DPH reports on July 26, the 7-day average of daily new infections recorded in the City dropped to 327 or approximately 37.4 new infections per 100,000 residents (based on an 874,000 population), a decrease of approximately 10 percent from last week. According to DPH, the 7-day average infection rate among vaccinated residents was 34.1 per 100,000 “fully vaccinated” residents and 99.1 per 100,000 unvaccinated residents. It is unclear whether “fully vaccinated” means 2, 3 or 4 doses. The latest report from the Times says the 7-day average on August 2 was 300, a 26 percent decrease over the past two weeks. After decreasing last week wastewater monitoring appears to be increasing in the southeast sewers almost back to where is it was two weeks ago. This report comes from the Stanford model. Apparently, California residents are still suffering from constipation as the state says its reports are delayed due to “supply chain” issues. The latest from July 26, shows covid decreasing over the past two weeks.

As of July 29, Pacific Islanders have had a case rate of 5,123 per 10,000 residents based on their population group; Latinxs 2,836; Native Americans 2,454; Blacks 2,214; Asians 1,330; and Whites have had a case rate of 1,166 per 10,000 White SF residents.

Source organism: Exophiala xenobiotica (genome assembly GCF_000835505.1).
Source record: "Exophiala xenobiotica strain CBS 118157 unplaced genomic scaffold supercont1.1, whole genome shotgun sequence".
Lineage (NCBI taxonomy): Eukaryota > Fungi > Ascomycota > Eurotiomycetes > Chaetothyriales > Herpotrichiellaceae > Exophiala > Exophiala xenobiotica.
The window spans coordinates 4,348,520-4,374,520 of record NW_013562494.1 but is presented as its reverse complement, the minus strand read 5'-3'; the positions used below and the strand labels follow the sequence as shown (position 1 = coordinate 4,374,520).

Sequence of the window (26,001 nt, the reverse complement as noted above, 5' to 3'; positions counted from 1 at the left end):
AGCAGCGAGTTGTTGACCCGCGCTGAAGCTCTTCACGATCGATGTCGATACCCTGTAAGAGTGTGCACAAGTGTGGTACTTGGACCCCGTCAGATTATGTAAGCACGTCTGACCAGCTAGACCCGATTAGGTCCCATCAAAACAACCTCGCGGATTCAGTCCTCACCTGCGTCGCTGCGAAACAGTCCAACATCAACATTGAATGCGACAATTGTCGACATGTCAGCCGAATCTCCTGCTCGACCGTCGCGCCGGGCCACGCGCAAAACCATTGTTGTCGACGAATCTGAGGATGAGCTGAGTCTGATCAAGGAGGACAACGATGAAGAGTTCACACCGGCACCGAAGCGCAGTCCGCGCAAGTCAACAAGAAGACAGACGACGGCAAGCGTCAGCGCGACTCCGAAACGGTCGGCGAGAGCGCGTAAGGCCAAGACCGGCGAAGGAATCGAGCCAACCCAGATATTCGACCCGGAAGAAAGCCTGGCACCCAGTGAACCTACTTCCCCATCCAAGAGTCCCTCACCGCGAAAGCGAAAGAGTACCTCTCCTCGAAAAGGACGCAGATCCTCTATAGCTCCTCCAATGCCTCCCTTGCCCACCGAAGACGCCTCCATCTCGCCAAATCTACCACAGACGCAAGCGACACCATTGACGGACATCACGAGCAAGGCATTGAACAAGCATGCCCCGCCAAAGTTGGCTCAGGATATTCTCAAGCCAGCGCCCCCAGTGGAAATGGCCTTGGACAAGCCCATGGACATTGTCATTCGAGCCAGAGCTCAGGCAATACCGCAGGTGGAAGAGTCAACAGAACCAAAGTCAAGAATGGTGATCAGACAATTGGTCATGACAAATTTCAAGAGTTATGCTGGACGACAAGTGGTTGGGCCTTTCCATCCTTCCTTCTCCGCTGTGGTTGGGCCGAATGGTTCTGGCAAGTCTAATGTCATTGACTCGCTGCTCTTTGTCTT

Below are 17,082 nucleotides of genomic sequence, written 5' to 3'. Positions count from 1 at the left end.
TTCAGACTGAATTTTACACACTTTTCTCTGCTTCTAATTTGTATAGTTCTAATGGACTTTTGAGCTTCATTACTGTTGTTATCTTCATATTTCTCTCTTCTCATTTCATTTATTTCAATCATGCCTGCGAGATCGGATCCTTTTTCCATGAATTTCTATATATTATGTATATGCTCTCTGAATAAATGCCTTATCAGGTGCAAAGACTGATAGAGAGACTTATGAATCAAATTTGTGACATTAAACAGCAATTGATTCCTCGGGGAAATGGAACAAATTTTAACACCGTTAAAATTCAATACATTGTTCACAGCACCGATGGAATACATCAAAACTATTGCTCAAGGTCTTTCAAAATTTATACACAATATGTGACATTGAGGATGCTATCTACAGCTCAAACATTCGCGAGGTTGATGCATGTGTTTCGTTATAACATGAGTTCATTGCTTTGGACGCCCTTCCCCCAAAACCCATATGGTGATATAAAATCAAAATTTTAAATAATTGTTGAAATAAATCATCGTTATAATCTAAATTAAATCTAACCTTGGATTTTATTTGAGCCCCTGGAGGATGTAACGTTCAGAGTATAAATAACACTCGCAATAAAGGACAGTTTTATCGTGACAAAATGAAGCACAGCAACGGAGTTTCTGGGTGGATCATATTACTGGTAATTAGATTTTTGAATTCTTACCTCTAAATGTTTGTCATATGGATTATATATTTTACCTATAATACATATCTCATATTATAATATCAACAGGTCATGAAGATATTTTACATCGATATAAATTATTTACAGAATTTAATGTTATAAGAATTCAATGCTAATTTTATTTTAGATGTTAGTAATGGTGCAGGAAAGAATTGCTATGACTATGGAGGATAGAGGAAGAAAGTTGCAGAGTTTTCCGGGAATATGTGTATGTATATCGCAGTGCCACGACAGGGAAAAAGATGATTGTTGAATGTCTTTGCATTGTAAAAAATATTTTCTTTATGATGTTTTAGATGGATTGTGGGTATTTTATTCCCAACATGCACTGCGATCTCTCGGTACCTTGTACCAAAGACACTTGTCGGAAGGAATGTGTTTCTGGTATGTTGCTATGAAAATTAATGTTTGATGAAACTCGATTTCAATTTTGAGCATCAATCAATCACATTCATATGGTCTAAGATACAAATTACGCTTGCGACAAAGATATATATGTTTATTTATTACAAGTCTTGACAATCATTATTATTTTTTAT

On July 26, the 7-day rolling Citywide average positivity rate dropped 3.7 percent during the past week to 13 percent, while average daily testing dropped approximately 6.1 percent. Between May 30 and July 29, the Mission had a positivity rate of 13 percent.

In July, 786 San Francisco residents received their first or second shot. Vaccination rates in SF show virtually no change for the past two or three months. 90 percent of all San Franciscans have received one shot, 85 percent two shots and 63 percent have received at least one booster. Note: DPH changed its booster rates to reflect the percentage of the total SF population. Previously the figures represented a percentage of those who had received 2 doses. As of August 1, DPH estimates 63 percent of Mission residents have received at least one booster.

For information on where to get vaccinated in and around the Mission, visit our Vaccination Page.

Sixteen new covid-related deaths have been reported over the past two weeks, bringing the total since the beginning of the year to 252. There have been 17 so far in July. DPH won’t say how many were vaccinated. Nor does it provide information on the race, ethnicity or socio-economic status of those who have recently died. According to DPH “COVID-19 deaths are suspected to be associated with COVID-19. This means COVID-19 is listed as a cause of death or significant condition on the death certificate.” Using a phrase like “suspected to be associated with” indicates the difficulty in determining a covid death. The fog gets denser as DPH reports, as it has for months, only 21 of the deaths are known to have had no underlying conditions, or comorbidities. DPH only supplies cumulative demographic numbers on deaths.